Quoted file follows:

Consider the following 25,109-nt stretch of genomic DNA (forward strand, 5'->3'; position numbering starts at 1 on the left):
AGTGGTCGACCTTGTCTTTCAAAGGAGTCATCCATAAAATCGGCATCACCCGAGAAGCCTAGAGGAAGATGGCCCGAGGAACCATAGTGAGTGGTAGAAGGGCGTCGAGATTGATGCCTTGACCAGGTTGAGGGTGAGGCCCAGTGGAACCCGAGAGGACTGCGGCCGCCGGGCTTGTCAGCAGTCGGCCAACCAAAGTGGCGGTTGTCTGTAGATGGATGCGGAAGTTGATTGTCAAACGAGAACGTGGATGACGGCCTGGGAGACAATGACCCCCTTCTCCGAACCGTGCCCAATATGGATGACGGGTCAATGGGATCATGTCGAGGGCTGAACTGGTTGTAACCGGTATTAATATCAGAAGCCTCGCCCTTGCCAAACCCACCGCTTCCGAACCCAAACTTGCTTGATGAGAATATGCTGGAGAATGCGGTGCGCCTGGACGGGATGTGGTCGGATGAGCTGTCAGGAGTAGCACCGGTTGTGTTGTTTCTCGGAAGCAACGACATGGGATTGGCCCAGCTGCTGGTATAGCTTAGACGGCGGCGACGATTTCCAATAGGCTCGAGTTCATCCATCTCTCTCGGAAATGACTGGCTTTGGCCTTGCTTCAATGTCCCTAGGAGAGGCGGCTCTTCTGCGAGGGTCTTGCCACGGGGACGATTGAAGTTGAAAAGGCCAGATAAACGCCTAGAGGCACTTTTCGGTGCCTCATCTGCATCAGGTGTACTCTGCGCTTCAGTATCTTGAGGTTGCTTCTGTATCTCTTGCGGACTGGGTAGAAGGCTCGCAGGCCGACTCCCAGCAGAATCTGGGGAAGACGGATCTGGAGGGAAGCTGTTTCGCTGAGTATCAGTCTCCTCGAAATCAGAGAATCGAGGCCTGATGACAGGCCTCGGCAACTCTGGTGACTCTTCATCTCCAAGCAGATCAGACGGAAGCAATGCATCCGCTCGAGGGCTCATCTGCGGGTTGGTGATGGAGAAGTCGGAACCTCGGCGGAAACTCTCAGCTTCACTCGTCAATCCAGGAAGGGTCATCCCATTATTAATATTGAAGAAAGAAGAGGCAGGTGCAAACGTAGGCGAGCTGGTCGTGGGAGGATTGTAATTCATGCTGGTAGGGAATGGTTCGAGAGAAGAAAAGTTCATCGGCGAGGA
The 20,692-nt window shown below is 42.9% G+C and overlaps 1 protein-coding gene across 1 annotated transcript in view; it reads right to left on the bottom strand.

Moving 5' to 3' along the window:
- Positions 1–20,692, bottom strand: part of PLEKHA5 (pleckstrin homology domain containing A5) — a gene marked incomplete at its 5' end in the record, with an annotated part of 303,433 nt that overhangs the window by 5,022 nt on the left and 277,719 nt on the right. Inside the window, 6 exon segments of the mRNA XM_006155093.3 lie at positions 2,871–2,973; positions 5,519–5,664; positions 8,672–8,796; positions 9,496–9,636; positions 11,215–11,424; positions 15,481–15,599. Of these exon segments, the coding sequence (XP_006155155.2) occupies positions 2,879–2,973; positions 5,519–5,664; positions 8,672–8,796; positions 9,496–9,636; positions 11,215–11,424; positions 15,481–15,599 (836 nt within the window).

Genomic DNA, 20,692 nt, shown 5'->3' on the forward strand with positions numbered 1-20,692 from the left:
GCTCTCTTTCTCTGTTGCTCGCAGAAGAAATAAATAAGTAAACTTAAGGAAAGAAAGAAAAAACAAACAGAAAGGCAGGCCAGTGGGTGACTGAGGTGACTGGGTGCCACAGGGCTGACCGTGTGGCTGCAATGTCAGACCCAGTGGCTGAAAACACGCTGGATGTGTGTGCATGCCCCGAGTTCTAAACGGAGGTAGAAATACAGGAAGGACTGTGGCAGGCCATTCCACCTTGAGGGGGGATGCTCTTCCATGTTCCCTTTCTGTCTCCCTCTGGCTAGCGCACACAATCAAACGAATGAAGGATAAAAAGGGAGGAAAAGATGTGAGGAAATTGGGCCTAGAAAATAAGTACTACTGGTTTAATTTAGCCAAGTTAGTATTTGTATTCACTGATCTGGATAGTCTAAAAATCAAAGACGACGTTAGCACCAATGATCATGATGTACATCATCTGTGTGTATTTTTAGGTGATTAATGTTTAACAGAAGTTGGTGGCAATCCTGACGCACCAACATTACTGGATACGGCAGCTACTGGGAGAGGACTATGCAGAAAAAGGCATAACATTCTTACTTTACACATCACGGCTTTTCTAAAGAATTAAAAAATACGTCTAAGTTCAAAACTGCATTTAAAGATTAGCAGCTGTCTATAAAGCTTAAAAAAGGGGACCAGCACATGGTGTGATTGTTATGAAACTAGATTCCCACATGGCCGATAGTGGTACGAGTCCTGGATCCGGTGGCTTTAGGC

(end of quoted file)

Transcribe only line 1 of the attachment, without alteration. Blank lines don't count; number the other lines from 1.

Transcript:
Consider the following 25,109-nt stretch of genomic DNA (forward strand, 5'->3'; position numbering starts at 1 on the left):